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Brainy, Yes, but Far From Handy


The master manipulator of a DaVinci surgical robot.

Computer scientists and roboticists are trying to close the gap between humans and robots in the use of the senses, especially that of touch.

Credit: Akiko Nabeshima

Robots already can outperform humans in areas such as strength and precision, but humans still are ahead of robots in the use of the senses, especially that of touch. Humans have sophisticated sense organs that enable them to sense pressure, sheer forces, temperature, and vibrations. Recent research found that dynamic human touch can distinguish ridges on the molecular scale.

Roboticists and computer scientists are trying to close the gap with the study of haptics and kinematics.

Mako Surgical, which makes surgical robots, is working to integrate haptics into its robots to allow surgeons more tactical and precise feedback while they carry out delicate surgeries.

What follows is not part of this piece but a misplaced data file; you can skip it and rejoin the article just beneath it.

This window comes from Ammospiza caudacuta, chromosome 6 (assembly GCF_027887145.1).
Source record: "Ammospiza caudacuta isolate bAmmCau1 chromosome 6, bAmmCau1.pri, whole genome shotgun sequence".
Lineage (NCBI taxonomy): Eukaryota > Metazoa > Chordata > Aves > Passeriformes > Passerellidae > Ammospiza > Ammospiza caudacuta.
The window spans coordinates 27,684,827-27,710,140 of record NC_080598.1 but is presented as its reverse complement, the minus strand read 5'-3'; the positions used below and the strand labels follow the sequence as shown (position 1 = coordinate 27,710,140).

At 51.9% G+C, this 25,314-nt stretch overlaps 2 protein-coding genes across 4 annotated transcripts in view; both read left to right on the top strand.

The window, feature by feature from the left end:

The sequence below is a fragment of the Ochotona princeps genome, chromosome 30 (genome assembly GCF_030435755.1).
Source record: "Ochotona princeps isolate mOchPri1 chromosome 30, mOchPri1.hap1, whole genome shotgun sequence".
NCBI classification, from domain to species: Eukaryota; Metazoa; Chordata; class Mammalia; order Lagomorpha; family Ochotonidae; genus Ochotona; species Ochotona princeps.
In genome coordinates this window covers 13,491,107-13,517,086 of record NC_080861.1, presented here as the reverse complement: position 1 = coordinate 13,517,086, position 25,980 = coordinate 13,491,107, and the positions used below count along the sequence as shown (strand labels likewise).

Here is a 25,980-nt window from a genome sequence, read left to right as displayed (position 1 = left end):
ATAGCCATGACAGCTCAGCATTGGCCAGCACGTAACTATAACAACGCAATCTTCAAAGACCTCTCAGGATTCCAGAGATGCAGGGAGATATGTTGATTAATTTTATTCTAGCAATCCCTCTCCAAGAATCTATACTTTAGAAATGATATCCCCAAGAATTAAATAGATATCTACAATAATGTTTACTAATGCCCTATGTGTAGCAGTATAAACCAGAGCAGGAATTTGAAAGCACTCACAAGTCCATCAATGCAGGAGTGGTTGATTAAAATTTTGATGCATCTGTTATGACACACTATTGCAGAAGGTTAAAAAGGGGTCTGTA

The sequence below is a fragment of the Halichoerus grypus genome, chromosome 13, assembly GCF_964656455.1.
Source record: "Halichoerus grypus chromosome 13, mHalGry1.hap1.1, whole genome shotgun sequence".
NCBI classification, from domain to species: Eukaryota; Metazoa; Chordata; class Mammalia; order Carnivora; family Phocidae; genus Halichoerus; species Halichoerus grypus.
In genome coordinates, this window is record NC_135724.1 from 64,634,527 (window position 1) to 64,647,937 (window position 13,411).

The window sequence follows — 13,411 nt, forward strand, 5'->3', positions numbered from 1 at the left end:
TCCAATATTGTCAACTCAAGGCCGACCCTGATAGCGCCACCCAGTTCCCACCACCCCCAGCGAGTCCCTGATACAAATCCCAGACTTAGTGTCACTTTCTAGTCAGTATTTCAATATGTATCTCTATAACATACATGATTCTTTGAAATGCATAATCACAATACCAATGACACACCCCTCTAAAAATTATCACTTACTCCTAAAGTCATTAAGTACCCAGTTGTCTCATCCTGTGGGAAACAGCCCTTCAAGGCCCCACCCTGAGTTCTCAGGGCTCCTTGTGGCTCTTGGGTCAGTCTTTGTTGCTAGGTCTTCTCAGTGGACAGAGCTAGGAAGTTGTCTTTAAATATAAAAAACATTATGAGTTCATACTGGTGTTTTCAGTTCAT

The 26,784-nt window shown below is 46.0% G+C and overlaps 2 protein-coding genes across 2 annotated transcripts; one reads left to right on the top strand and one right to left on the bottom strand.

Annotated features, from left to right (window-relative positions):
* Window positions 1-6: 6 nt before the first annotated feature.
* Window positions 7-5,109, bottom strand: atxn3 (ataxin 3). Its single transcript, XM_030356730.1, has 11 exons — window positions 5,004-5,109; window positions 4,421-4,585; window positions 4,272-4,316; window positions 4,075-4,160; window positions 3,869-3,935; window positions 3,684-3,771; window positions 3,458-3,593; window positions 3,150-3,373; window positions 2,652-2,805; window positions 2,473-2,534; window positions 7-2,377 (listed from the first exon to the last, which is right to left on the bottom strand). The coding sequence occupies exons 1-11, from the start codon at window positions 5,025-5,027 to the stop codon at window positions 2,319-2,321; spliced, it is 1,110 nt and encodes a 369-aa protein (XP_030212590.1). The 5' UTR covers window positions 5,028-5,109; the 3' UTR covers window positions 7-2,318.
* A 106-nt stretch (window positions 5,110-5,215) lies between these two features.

HDT Global is working to develop robots that combine acoustic sensors, sensors in joints, and software to better sense and respond to human contact, with the goal of creating "compliant robots" that will be able to sense and behave safely around humans.

Researchers at the Georgia Institute of Technology recently demonstrated a method of fabricating taxels, bundles of transistors they hope to use in the design of touch-sensitive applications. Such applications could include synthetic skin, like that developed by researchers at Worcester Polytechnic Institute.

Other researchers are exploring algorithms that tie together the input from various robotic senses and enable robots to act on them.

From The New York Times
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Abstracts Copyright © 2014 Information Inc., Bethesda, Maryland, USA


 

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